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- How to Kill Crabgrass With Vinegar
- Homemade Citric Acid and White Vinegar Weed Killer
- Homemade Formula for Weed Killer
- Is Vinegar Harmful to Grass?
- How to Kill Orchard Grass
- How to Remove White Scale From a Pool Liner
- How to Use Vinegar to Kill Grass
- How to Make Grass Killer
- Watering Plants With Vinegar
- Homemade Vinegar Weed Killer
Weed problems can exist in almost any lawn or garden. A common way to eliminate weeds is to spray chemical herbicides, but they aren't always effective, and the chemicals are typically harmful to the environment, animals and humans. Fortunately, there are many natural solutions for killing weeds. Two very effective weed killers are common table salt and plain white vinegar. Your weed problem can be taken care of with as little as one application of these two ingredients.
Pour 1 quart of white vinegar and ½ cup of salt into a mixing bowl. Stir the ingredients with a spoon until the salt dissolves.
Pour the mixture into an empty spray bottle. If necessary, use a funnel to ensure you don't spill the mixture.
Spray unwanted weeds with the mixture. Use just enough of the mixture to cover the weeds with a light mist.
Check the weeds three days after the initial application. If the weeds still appear to be alive and healthy, spray them with the salt and vinegar solution one more time. If the weeds are withered or brown, they do not need a second application.
Put on rubber gloves to protect your hands from the vinegar. Vinegar with a high acid content is capable of burning skin.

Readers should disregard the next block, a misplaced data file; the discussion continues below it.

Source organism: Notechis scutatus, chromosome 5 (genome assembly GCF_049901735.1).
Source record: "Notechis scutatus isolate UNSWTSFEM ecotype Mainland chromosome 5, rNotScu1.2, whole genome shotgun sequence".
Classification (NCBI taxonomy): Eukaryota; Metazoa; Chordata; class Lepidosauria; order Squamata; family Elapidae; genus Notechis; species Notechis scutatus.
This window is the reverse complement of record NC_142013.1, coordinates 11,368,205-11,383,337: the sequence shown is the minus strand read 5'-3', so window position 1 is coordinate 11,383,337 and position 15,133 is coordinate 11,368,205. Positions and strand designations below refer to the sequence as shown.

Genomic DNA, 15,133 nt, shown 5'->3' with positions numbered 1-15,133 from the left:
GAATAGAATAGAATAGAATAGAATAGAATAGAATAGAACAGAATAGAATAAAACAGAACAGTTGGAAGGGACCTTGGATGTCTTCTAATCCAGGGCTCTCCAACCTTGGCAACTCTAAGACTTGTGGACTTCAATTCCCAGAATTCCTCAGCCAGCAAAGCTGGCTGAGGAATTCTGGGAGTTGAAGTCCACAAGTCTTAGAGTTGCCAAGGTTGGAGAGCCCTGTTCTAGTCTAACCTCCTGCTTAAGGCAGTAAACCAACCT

Fill a spray bottle with 10 to 20 percent vinegar. This type of vinegar is much more effective than common 5 percent cooking vinegar. A 2005 report from U.S. Department of Agriculture's Agricultural Research Service forund that vinegar with only 5 percent acetic acid will only kill the top growth of a plant, without damaging it roots.
Spray the vinegar directly on the crab grass. Do your best to keep it off other plants as any plant life that comes in contact with the vinegar will likely also die.
Check the affected areas every three days as it may take more than one vinegar application to kill the crabgrass roots. Reapply the vinegar as needed. According to the USDA report 20 percent vinegar provided "optimal and total grass and crabgrass weed control."
Combine 5 oz. of lemon juice with 1 qt. of white vinegar in an empty plastic spray bottle.
Mix solution well.
Spray citric acid and white vinegar solution directly onto weeds to kill the plant.
Saturate the soil with the solution to prevent future weed growth.
Pull on kitchen gloves before handling salt, detergent and vinegar.